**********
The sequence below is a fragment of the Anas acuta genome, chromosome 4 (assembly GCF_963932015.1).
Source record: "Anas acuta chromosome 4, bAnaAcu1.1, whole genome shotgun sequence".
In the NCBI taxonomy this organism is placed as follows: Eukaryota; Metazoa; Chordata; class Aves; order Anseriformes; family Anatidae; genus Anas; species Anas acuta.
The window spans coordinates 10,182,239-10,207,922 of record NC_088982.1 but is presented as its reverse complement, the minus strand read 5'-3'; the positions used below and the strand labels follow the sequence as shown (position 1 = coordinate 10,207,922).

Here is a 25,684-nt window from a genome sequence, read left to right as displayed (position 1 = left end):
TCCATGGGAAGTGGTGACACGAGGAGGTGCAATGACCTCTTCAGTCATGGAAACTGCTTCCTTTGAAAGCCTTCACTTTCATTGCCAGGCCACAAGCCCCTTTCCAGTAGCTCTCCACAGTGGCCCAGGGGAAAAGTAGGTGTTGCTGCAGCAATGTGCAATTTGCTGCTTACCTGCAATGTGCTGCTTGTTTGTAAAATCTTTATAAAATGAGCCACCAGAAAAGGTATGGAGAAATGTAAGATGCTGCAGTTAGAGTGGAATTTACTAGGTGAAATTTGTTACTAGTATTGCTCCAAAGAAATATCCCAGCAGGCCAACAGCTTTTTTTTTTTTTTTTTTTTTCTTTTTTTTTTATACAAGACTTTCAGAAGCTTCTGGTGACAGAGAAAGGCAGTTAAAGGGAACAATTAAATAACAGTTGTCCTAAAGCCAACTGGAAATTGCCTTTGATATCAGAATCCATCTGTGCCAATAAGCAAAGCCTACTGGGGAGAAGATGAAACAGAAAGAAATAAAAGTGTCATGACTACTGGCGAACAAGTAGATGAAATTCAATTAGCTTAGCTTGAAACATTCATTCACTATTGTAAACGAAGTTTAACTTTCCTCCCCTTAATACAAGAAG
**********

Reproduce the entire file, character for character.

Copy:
The sequence below is a fragment of the Anas acuta genome, chromosome 4 (assembly GCF_963932015.1).
Source record: "Anas acuta chromosome 4, bAnaAcu1.1, whole genome shotgun sequence".
In the NCBI taxonomy this organism is placed as follows: Eukaryota; Metazoa; Chordata; class Aves; order Anseriformes; family Anatidae; genus Anas; species Anas acuta.
The window spans coordinates 10,182,239-10,207,922 of record NC_088982.1 but is presented as its reverse complement, the minus strand read 5'-3'; the positions used below and the strand labels follow the sequence as shown (position 1 = coordinate 10,207,922).

Here is a 25,684-nt window from a genome sequence, read left to right as displayed (position 1 = left end):
TCCATGGGAAGTGGTGACACGAGGAGGTGCAATGACCTCTTCAGTCATGGAAACTGCTTCCTTTGAAAGCCTTCACTTTCATTGCCAGGCCACAAGCCCCTTTCCAGTAGCTCTCCACAGTGGCCCAGGGGAAAAGTAGGTGTTGCTGCAGCAATGTGCAATTTGCTGCTTACCTGCAATGTGCTGCTTGTTTGTAAAATCTTTATAAAATGAGCCACCAGAAAAGGTATGGAGAAATGTAAGATGCTGCAGTTAGAGTGGAATTTACTAGGTGAAATTTGTTACTAGTATTGCTCCAAAGAAATATCCCAGCAGGCCAACAGCTTTTTTTTTTTTTTTTTTTTTCTTTTTTTTTTATACAAGACTTTCAGAAGCTTCTGGTGACAGAGAAAGGCAGTTAAAGGGAACAATTAAATAACAGTTGTCCTAAAGCCAACTGGAAATTGCCTTTGATATCAGAATCCATCTGTGCCAATAAGCAAAGCCTACTGGGGAGAAGATGAAACAGAAAGAAATAAAAGTGTCATGACTACTGGCGAACAAGTAGATGAAATTCAATTAGCTTAGCTTGAAACATTCATTCACTATTGTAAACGAAGTTTAACTTTCCTCCCCTTAATACAAGAAG